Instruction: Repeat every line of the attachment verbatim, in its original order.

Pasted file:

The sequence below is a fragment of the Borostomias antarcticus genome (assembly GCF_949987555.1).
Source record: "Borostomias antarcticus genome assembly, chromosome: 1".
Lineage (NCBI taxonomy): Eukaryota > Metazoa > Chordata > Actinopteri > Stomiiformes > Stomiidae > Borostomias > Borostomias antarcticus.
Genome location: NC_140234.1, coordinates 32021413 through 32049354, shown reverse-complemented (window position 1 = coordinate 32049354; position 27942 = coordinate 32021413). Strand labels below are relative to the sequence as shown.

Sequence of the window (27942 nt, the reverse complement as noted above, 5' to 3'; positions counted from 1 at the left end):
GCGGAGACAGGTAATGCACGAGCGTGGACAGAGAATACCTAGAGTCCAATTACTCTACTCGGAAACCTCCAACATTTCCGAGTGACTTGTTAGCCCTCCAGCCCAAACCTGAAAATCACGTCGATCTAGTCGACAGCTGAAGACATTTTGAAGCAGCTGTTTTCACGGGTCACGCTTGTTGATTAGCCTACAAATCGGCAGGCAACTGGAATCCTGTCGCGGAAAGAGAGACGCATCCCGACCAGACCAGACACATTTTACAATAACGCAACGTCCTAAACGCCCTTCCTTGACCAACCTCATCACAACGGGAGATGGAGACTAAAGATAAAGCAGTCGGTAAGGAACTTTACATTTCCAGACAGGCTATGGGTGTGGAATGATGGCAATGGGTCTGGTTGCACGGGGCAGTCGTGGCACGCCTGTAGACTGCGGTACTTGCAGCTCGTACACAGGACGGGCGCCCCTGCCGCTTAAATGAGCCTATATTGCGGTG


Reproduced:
The sequence below is a fragment of the Borostomias antarcticus genome (assembly GCF_949987555.1).
Source record: "Borostomias antarcticus genome assembly, chromosome: 1".
Lineage (NCBI taxonomy): Eukaryota > Metazoa > Chordata > Actinopteri > Stomiiformes > Stomiidae > Borostomias > Borostomias antarcticus.
Genome location: NC_140234.1, coordinates 32021413 through 32049354, shown reverse-complemented (window position 1 = coordinate 32049354; position 27942 = coordinate 32021413). Strand labels below are relative to the sequence as shown.

Sequence of the window (27942 nt, the reverse complement as noted above, 5' to 3'; positions counted from 1 at the left end):
GCGGAGACAGGTAATGCACGAGCGTGGACAGAGAATACCTAGAGTCCAATTACTCTACTCGGAAACCTCCAACATTTCCGAGTGACTTGTTAGCCCTCCAGCCCAAACCTGAAAATCACGTCGATCTAGTCGACAGCTGAAGACATTTTGAAGCAGCTGTTTTCACGGGTCACGCTTGTTGATTAGCCTACAAATCGGCAGGCAACTGGAATCCTGTCGCGGAAAGAGAGACGCATCCCGACCAGACCAGACACATTTTACAATAACGCAACGTCCTAAACGCCCTTCCTTGACCAACCTCATCACAACGGGAGATGGAGACTAAAGATAAAGCAGTCGGTAAGGAACTTTACATTTCCAGACAGGCTATGGGTGTGGAATGATGGCAATGGGTCTGGTTGCACGGGGCAGTCGTGGCACGCCTGTAGACTGCGGTACTTGCAGCTCGTACACAGGACGGGCGCCCCTGCCGCTTAAATGAGCCTATATTGCGGTG